This is part three of the series on Digital Communications.

In this article: KK7UQ the Gold standard, Why it is a good design, Changes, Simplified Schematic, Bells and Whistles

The Gold Standard (KK7UQ Interface Model II):

A number of years ago Clinton Hurd (KK7UQ) designed and sold this interface as a kit. It was easy to build and fit very nicely into an Altoids box. Unfortunately the kit is no longer available. Here is a copy of the manual (KK7UQ Interface manual) it includes a complete explanation of the circuit and the interesting radio to interface scheme he uses. Your Elmer has one of these original kits and has created a modified (simplified) version used for portable use.

Why this is a good interface design:

  • 100% isolation between the radio and the computer.
    • Audio transformer isolate the sound-card signals.
    • Solid state relays isolate the PTT and FSK lines.
  • Includes capability to ‘key’ the rigs FSK input as well as PTT
    • This second line can also be used to key the rigs CW line instead of the FSK line allowing computer generated CW to utilize the same I/O.
    • The dual color LED indicates which line is ‘keyed’.
  • Easily configured for multiple rig.
    • KK7UQ used an RJ45 jack for all of the radio interface wires.
    • A length of CAT 5 cable then connects the radio to the I/O.
    • Build a different CAT 5 cable for each radio and switching radios is as easy as plugging a different CAT 5 cable into the I/O. Very neat solution.


  • Replace the two solid state relays with optical isolator such as the 4N25.
  • Remove the audio output circuit. It just isn’t needed.
  • Remove J4, not needed.
  • Remove SW1 and replace it with a simple STSP switch between the Dual color LED and J1.
  • U2 the second keyed line is optional.
    • If you plan on using traditional FSK or computer generated CW then this second keyed line will be useful. For most it is not needed.
  • For single radio installs eliminate the J45 . Cat 5 cable interface.
    • It is a unique solution but not needed for a single radio use.

Simplified Schematic:

Simple PSK InterfaceThis is the basic interface with a single control line (PTT) and no jacks.

  • T1, T2 600 ohm 1:1 transformer: Mouser 42TL016-RC. May be available at Radio Shack
  • P1,P2 1 K audio taper: Mouser 313-1520F-1K
  • LED1: any color LED
  • U1: Optical isolator. 4N25 typical.
  • SW1: SPDT center off. Can have one side as momentary for tuning.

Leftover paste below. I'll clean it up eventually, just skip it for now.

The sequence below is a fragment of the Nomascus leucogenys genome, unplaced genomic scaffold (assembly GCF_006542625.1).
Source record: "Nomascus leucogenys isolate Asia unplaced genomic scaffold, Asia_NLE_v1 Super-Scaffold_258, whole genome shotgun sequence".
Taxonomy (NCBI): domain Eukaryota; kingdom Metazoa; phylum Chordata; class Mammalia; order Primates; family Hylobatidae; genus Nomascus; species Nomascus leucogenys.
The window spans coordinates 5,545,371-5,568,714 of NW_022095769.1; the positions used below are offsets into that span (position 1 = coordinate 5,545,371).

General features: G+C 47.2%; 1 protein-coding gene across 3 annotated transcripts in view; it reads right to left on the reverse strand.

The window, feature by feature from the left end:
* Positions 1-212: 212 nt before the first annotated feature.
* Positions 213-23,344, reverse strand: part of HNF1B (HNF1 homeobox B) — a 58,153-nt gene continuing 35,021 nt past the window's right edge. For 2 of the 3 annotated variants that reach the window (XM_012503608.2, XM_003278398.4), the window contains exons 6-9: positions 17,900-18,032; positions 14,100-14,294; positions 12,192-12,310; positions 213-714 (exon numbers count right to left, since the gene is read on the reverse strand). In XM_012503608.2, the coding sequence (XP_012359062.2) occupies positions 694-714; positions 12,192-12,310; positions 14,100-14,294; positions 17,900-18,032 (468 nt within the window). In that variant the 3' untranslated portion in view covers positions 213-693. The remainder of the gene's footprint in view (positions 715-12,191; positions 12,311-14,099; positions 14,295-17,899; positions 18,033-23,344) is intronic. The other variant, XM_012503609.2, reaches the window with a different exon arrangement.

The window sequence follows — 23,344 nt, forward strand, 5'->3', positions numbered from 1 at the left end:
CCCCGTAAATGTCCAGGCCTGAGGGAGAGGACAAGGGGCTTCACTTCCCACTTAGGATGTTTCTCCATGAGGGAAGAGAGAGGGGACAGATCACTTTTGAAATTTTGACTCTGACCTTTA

• All resistors 1/4 watt

This schematic is the starting point for just about every digital interface. It can be constructed on a small piece of perforated breadboard and have shielded cables connected to the radio and computer.

Radio Connections can be to the speaker jack and microphone jack or preferably to the radios accessory jack. This allows use of the radio’s speaker and microphone and will provide a constant level signal from the radio to the computer. Most modern radios are equipped withe some form of an accessory jack where audio in and out are available.

Bells and Whistles:

For a single radio / computer installation the circuit shown above, hard wired to the radio and computer will make the perfect digital interface. The circuit described in KK7UQ’s manual has a few additions that just may interest you:

  • Jacks: 1/8″ stereo phono jacks can be added to the sound-card and serial port connections to the interface. Wire the (+) lines to the ‘tip’ or center conductor.
  • RJ45: The use of an RJ45 (8 connector network jack) will make moving the interface between radios a snap. ow to wire the jack and utilize CAT 5 cabling is covered in the attached manual. This is a neat way of making the interface portable. But, for the cost why not just make more than one?
  • Dual control or key lines: If you wish to also operate FSK or CW from the same computer the addition of a second control line will be needed. This is easy to do with a second 4N25. The circuit is part of the origianl KK7UQ’s design.
  • What else???